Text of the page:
Interpreting Mold Tests

Interpreting the results of mold sampling is no easy task.  That’s why many mold inspectors merely hand off some unintelligible lab report and run for it.  Why is it that so many people email me through this blog asking for help to interpret mold test results?  The reason is a failure on the part of the mold inspector to properly understand what they are doing.

You, dear homeowner, deserve more from a mold inspection.

In the comments section of this blog post, feel free to post your question related to mold testing.   However, here are the rules: Continue reading

Mold: More than a Number

Viable Air Sample for Mold

You may take air samples when trying to identify a hidden mold problem.  The total number of spores in the complaint area should be compared to indoor and outdoor controls, or more accurately, “references”.  For example, if you find 10,000 spores per cubic meter in the complaint area, and only 1,000 in the reference samples, there is a high likelihood of indoor amplification.

Although it’s important to look at the total numbers, it’s critical to also make comparisons of the types of mold.  Each type of mold is unique.  There are some types that will predominantly grow on leaves outdoors.  These don’t have an apetite for building materials and will rarely be found growing indoors.  Other types, however, do have the enzymes needed to digest common building materials in its quest for more food.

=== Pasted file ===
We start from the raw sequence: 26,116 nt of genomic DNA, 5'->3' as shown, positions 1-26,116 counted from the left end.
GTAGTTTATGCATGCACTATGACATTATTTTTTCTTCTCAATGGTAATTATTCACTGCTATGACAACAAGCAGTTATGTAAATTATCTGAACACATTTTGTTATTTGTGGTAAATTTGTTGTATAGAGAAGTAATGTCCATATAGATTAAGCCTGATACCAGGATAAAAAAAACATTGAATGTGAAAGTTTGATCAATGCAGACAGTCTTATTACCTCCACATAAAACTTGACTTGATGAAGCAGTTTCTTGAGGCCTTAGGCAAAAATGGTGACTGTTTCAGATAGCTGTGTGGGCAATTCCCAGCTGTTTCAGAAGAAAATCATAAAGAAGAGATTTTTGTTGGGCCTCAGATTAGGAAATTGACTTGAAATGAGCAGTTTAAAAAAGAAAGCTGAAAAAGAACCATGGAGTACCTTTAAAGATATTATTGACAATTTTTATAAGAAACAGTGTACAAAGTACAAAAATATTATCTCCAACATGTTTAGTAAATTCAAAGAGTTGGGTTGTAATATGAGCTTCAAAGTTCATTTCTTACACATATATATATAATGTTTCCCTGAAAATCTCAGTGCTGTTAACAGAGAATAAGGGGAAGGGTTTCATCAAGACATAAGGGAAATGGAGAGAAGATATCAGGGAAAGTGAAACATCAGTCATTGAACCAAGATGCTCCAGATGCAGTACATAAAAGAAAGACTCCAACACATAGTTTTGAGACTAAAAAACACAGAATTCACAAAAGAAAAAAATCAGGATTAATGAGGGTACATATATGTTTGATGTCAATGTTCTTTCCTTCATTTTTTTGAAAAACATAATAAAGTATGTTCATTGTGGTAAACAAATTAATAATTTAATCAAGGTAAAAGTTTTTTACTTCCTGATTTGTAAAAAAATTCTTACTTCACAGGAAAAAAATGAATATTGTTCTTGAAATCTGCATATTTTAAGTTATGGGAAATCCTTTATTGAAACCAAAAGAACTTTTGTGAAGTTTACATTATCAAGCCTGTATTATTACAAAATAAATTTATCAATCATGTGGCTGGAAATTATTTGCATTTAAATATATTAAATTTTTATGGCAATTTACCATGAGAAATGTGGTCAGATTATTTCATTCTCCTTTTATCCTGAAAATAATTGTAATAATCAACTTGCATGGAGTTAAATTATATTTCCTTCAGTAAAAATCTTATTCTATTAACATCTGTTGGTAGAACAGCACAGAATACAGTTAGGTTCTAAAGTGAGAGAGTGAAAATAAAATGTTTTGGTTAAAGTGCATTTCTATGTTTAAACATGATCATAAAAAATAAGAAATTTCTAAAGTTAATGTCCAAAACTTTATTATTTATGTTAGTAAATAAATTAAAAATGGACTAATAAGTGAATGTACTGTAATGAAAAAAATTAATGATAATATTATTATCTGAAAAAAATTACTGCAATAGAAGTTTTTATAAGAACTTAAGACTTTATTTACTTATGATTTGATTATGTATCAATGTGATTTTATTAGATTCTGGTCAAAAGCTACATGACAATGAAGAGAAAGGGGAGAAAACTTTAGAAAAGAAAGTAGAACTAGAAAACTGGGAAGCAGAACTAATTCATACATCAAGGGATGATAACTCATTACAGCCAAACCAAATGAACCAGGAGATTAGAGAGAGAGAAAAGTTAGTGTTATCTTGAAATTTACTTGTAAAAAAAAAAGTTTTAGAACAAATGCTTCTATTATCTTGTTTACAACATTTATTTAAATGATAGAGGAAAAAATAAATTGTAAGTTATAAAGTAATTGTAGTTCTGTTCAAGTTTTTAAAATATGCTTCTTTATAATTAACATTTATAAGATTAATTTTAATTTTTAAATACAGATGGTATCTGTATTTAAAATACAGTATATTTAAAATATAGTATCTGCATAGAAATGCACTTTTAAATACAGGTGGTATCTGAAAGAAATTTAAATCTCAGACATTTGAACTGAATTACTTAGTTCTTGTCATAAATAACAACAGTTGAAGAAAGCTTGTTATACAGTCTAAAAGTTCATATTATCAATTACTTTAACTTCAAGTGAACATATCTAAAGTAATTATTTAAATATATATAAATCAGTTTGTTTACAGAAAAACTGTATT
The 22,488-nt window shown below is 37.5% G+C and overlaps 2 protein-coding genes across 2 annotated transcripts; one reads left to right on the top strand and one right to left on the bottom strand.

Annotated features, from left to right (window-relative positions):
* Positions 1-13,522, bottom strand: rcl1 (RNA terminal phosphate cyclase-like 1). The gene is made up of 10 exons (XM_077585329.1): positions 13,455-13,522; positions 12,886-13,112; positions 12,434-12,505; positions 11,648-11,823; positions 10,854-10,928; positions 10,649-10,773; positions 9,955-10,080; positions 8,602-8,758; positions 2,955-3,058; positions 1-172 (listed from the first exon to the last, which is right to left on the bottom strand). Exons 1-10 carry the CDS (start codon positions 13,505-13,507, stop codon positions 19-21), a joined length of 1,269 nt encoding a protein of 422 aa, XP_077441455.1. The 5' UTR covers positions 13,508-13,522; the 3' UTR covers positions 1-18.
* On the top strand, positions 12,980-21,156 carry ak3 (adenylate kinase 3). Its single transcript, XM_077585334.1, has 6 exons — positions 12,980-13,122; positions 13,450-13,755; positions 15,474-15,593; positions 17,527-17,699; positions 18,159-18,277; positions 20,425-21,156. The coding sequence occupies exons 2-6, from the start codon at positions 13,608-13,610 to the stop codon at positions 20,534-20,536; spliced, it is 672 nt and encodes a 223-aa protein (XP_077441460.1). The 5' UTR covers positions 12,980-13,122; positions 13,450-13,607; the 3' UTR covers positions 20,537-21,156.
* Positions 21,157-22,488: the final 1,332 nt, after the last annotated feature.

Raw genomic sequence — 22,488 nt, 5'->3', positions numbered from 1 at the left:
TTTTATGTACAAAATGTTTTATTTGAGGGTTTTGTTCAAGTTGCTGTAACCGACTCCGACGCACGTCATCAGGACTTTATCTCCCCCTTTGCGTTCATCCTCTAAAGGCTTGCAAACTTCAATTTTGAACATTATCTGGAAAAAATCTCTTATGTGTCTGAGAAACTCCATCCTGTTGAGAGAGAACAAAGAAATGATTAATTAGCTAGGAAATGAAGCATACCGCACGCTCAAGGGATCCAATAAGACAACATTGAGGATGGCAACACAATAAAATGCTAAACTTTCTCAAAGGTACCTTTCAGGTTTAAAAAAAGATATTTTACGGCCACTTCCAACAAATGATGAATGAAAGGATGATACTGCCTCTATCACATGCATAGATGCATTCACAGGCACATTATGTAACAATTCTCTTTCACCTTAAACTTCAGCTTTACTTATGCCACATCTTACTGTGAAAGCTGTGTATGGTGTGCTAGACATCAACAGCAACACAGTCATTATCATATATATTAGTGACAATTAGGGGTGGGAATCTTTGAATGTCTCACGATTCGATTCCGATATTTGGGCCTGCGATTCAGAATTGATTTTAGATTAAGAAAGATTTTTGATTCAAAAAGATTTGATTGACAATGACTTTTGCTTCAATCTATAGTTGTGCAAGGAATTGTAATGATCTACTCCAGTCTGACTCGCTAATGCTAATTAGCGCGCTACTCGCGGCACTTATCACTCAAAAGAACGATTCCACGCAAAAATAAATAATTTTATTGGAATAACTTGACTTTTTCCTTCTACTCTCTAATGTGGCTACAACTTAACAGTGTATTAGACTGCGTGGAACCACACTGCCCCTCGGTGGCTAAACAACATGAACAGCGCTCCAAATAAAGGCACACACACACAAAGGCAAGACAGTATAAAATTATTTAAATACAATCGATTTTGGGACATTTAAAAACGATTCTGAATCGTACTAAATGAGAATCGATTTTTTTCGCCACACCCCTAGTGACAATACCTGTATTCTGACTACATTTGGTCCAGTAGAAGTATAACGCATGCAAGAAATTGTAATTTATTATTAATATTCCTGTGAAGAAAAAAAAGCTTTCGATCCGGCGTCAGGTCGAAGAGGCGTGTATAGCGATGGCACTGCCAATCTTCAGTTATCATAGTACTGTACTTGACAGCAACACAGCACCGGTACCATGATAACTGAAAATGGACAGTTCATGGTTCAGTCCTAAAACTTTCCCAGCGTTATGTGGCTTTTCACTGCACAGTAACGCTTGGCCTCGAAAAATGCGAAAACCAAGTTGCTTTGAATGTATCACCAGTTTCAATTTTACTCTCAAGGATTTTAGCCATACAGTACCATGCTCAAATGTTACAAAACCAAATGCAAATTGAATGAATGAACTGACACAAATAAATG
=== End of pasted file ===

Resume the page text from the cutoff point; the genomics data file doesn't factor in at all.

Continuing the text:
A few references can help you make a distinction between types of mold typically found outdoors and those that can grow on building materials.  I’ll summarize a few of these references below: Continue reading

Interpreting Mold Spore Counts from EAA, Inc.

Mold Spores

Taking air samples for mold spores is easy. Knowing how to interpret the laboratory results is another matter.

There is no one level of mold that can distinguish a clean and moldy building. Outdoor spore types and concentrations have an important influence on the indoors. Unfortunately, the outdoor types and concentrations of mold vary quite widely over time and space.  In other words, some climates during certain times of year will have extremely high concentrations, and other climates at other times of year will have extremely low levels.  We can compare the indoors to outdoors, but realize that the outdoor concentration is a moving target! Continue reading